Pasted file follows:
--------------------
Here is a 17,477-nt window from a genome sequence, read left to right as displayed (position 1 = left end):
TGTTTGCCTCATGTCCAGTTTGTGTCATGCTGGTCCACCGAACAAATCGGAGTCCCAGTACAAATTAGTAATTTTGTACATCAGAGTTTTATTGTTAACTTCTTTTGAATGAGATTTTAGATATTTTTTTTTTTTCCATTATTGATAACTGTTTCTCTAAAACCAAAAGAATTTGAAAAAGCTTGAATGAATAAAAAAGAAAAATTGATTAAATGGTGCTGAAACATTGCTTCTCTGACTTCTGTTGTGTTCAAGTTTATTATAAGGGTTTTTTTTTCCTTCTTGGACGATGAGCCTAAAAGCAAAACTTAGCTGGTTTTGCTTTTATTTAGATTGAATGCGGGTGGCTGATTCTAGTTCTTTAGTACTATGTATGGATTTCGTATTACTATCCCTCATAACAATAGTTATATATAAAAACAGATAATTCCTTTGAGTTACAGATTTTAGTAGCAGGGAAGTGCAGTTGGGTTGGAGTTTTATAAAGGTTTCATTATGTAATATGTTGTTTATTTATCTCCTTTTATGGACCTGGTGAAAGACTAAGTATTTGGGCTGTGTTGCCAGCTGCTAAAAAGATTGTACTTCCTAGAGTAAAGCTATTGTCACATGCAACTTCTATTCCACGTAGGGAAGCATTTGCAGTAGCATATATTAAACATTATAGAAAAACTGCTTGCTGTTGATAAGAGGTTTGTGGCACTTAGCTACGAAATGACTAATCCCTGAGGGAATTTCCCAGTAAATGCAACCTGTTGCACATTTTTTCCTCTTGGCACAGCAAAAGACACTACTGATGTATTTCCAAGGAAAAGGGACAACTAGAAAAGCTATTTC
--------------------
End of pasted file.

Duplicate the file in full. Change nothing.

Here is a 17,477-nt window from a genome sequence, read left to right as displayed (position 1 = left end):
TGTTTGCCTCATGTCCAGTTTGTGTCATGCTGGTCCACCGAACAAATCGGAGTCCCAGTACAAATTAGTAATTTTGTACATCAGAGTTTTATTGTTAACTTCTTTTGAATGAGATTTTAGATATTTTTTTTTTTTCCATTATTGATAACTGTTTCTCTAAAACCAAAAGAATTTGAAAAAGCTTGAATGAATAAAAAAGAAAAATTGATTAAATGGTGCTGAAACATTGCTTCTCTGACTTCTGTTGTGTTCAAGTTTATTATAAGGGTTTTTTTTTCCTTCTTGGACGATGAGCCTAAAAGCAAAACTTAGCTGGTTTTGCTTTTATTTAGATTGAATGCGGGTGGCTGATTCTAGTTCTTTAGTACTATGTATGGATTTCGTATTACTATCCCTCATAACAATAGTTATATATAAAAACAGATAATTCCTTTGAGTTACAGATTTTAGTAGCAGGGAAGTGCAGTTGGGTTGGAGTTTTATAAAGGTTTCATTATGTAATATGTTGTTTATTTATCTCCTTTTATGGACCTGGTGAAAGACTAAGTATTTGGGCTGTGTTGCCAGCTGCTAAAAAGATTGTACTTCCTAGAGTAAAGCTATTGTCACATGCAACTTCTATTCCACGTAGGGAAGCATTTGCAGTAGCATATATTAAACATTATAGAAAAACTGCTTGCTGTTGATAAGAGGTTTGTGGCACTTAGCTACGAAATGACTAATCCCTGAGGGAATTTCCCAGTAAATGCAACCTGTTGCACATTTTTTCCTCTTGGCACAGCAAAAGACACTACTGATGTATTTCCAAGGAAAAGGGACAACTAGAAAAGCTATTTC